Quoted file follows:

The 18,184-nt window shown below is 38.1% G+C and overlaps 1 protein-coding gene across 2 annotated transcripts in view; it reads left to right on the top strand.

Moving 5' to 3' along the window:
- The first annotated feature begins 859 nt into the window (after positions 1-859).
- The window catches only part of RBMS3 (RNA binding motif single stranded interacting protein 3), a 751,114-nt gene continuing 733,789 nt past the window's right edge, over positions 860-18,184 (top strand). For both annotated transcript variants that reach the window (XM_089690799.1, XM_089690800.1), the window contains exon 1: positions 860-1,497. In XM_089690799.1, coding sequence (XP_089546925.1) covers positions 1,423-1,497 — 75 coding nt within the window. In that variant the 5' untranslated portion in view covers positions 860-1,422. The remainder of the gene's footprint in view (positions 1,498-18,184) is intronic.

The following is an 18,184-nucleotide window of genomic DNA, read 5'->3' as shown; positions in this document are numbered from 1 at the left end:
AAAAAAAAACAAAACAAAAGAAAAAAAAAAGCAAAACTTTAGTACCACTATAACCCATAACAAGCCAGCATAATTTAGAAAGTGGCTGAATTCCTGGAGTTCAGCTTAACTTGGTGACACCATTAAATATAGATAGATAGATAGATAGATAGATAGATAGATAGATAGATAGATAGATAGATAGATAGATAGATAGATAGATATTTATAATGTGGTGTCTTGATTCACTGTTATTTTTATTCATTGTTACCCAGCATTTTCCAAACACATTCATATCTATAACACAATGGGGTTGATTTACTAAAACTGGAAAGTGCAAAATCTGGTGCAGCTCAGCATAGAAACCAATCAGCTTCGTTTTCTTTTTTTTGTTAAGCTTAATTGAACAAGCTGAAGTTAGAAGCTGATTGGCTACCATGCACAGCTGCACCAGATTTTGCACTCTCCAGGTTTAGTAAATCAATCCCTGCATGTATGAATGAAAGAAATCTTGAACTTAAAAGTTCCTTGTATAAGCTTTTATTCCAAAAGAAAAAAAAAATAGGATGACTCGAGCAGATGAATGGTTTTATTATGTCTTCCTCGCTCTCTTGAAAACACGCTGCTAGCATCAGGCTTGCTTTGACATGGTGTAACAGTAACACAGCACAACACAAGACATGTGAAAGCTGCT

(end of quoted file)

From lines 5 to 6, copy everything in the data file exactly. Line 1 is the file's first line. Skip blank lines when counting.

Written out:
The following is an 18,184-nucleotide window of genomic DNA, read 5'->3' as shown; positions in this document are numbered from 1 at the left end:
AAAAAAAAACAAAACAAAAGAAAAAAAAAAGCAAAACTTTAGTACCACTATAACCCATAACAAGCCAGCATAATTTAGAAAGTGGCTGAATTCCTGGAGTTCAGCTTAACTTGGTGACACCATTAAATATAGATAGATAGATAGATAGATAGATAGATAGATAGATAGATAGATAGATAGATAGATAGATAGATAGATAGATATTTATAATGTGGTGTCTTGATTCACTGTTATTTTTATTCATTGTTACCCAGCATTTTCCAAACACATTCATATCTATAACACAATGGGGTTGATTTACTAAAACTGGAAAGTGCAAAATCTGGTGCAGCTCAGCATAGAAACCAATCAGCTTCGTTTTCTTTTTTTTGTTAAGCTTAATTGAACAAGCTGAAGTTAGAAGCTGATTGGCTACCATGCACAGCTGCACCAGATTTTGCACTCTCCAGGTTTAGTAAATCAATCCCTGCATGTATGAATGAAAGAAATCTTGAACTTAAAAGTTCCTTGTATAAGCTTTTATTCCAAAAGAAAAAAAAAATAGGATGACTCGAGCAGATGAATGGTTTTATTATGTCTTCCTCGCTCTCTTGAAAACACGCTGCTAGCATCAGGCTTGCTTTGACATGGTGTAACAGTAACACAGCACAACACAAGACATGTGAAAGCTGCT